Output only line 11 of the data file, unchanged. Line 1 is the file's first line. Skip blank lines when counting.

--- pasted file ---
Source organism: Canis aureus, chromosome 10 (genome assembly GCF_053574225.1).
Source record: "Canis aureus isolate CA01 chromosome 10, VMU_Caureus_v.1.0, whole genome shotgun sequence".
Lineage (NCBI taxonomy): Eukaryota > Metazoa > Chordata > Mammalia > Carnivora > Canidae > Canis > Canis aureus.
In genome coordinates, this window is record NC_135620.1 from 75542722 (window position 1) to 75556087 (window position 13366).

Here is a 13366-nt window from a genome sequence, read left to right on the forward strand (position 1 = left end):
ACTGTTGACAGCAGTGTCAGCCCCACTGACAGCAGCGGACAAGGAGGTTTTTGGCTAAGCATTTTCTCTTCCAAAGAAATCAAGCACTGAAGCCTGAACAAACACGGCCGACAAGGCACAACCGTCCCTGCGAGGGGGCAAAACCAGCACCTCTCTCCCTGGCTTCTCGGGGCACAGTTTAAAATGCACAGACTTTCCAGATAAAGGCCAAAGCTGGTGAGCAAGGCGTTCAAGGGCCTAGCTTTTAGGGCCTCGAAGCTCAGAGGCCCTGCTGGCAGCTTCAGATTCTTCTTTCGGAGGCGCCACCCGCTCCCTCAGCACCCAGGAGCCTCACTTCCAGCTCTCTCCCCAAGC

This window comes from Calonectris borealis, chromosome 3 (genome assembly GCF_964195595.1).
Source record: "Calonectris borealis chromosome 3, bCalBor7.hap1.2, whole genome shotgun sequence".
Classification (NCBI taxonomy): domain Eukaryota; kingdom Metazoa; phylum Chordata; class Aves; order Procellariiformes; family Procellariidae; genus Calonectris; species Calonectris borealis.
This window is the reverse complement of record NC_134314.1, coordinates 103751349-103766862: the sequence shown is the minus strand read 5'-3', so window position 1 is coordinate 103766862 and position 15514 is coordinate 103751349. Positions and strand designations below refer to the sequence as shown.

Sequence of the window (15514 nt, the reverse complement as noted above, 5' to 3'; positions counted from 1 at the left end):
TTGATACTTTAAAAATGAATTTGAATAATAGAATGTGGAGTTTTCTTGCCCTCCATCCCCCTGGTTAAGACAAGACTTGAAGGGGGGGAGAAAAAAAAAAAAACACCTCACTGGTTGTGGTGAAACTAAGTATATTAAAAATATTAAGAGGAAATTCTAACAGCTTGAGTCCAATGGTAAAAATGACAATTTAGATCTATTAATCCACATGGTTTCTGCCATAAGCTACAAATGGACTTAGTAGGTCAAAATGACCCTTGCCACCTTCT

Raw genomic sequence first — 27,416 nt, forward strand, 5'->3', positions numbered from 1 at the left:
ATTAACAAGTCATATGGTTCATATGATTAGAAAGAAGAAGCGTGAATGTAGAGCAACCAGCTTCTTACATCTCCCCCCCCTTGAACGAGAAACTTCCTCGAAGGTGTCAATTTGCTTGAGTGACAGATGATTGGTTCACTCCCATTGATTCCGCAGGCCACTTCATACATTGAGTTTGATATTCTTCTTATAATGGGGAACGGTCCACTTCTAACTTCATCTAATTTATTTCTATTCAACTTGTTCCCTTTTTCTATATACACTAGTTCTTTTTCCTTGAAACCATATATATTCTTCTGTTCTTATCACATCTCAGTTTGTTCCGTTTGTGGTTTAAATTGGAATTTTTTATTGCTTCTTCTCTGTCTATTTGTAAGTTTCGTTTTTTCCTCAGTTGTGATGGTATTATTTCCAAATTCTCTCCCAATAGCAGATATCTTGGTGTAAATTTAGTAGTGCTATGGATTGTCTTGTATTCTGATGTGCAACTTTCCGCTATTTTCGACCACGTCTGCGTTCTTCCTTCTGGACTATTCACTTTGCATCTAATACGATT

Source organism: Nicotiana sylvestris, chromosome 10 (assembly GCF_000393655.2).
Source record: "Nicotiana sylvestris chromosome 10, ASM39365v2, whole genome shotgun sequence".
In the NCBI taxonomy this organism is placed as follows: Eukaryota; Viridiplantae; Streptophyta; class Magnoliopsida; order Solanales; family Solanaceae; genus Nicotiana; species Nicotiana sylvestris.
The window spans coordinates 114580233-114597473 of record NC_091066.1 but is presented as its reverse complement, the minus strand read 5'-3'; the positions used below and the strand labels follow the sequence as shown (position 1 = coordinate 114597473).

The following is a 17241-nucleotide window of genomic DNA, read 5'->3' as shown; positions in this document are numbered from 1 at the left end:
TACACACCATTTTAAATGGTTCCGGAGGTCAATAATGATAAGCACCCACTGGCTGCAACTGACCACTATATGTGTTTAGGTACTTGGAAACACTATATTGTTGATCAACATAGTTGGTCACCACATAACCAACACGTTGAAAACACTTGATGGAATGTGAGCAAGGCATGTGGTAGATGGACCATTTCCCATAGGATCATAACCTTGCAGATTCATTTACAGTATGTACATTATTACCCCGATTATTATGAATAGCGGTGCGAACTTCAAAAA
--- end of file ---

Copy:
Sequence of the window (15514 nt, the reverse complement as noted above, 5' to 3'; positions counted from 1 at the left end):